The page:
AudioEngine

From Official Kodi Wiki
Revision as of 14:10, 19 January 2014 by UNiversal (talk | contribs) (Future additions)
Jump to: navigation, search
Home icon grey.png   ▶ Development ▶ AudioEngine

AudioEngine or (AE) refers to XBMC's new audio system. For more details about history see AudioEngine/History and Team.


 Audio: AudioEngine HOW-TO: Configure audio Windows Settings Intel Linux Modifications for HD Audio 

1 Features

AudioEngine replaces SDL and brings some of the external dependencies into XBMC, and wraps up all the different media types for mixing, samplerate conversion, format conversion, encoding, upmix, downmix, etc.

Features of AE include
  • Support for DTS-HD MA / Dolby TrueHD Bluray formats
  • Support for 24-bit and floating-point audio at up to 384,000hz
  • Mixing of all streams including GUI sounds even when transcoding audio
  • Start-up enumeration of hardware audio devices and their capabilities with log output
  • Bitstreaming support in PAPlayer (XBMC's music player)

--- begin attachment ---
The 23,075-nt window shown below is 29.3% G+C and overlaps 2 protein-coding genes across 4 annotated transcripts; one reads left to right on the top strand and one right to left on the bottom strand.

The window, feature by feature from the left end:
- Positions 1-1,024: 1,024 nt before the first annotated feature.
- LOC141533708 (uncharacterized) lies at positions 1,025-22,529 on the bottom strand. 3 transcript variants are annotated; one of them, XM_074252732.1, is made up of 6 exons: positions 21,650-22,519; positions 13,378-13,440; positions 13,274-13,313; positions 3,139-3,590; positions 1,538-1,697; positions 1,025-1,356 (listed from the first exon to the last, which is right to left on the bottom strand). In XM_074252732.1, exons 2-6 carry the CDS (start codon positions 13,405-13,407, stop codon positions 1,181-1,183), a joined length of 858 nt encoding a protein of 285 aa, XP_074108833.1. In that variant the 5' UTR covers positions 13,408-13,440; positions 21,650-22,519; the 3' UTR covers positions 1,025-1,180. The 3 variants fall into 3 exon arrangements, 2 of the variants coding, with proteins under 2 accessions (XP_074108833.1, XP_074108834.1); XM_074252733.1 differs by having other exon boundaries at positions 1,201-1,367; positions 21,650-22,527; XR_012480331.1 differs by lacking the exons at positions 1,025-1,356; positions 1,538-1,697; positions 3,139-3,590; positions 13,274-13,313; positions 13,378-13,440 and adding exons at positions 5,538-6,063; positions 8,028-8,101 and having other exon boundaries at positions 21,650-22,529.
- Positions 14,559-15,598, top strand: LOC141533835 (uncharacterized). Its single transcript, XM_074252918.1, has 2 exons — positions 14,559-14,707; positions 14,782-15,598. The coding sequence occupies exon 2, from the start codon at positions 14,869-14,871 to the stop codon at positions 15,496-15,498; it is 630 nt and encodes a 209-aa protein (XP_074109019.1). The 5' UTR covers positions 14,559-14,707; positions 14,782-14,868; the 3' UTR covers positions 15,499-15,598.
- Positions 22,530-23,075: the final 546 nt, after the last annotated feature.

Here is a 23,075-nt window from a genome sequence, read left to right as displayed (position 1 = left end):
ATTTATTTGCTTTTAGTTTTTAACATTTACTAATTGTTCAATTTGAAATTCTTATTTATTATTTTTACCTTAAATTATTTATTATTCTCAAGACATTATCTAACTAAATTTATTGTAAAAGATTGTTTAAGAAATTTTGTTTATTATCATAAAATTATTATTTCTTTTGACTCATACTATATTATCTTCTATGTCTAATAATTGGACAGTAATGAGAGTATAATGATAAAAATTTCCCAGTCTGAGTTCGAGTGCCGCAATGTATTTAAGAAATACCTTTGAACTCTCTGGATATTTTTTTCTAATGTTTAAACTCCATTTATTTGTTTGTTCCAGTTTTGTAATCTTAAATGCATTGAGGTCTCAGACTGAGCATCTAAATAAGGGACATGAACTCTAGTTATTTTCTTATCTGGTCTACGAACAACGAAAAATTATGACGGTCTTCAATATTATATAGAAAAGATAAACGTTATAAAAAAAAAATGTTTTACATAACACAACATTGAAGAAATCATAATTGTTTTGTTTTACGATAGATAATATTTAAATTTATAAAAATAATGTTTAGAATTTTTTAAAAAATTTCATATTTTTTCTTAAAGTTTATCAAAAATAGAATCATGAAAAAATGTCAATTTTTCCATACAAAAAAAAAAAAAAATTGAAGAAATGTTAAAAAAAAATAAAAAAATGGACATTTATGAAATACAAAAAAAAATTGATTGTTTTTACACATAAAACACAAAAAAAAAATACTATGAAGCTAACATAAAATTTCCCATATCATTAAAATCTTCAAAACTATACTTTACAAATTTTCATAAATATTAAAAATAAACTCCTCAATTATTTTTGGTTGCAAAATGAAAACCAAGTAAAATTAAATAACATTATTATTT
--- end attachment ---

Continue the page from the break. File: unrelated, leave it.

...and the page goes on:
• Upmixing of stereo to full channel layout
  • Tighter syncing of A/V streams
  • Floating-point processing of audio
  • 24-bit and floating-point decoding/handling of mp3
  • Full support for ReplayGain
  • Built-in sample-rate conversion and transcoding

It's still early days for AE. Bugs will be found, and new and exciting features added.

2 AudioEngine Settings

Audio settings can be found in the GUI at

Settings -> System -> Audio output

Refer to AudioEngine/HOW-TO: Configure audio for more detail.

3 Supported Audio Formats for Passthrough

A summary of some of the supported formats within the AudioEngine

Audio Codec Audio Source XBMC Passthrough Setting
HD DVD Blu-ray Disc DVD-Video DVD-Audio
Channels (max) Max bit rate Sample rate (max) Channels (max) Max bit rate Sample rate (max) Channels (max) Max bit rate Sample rate (max) Channels (max) Max bit rate Sample rate (max)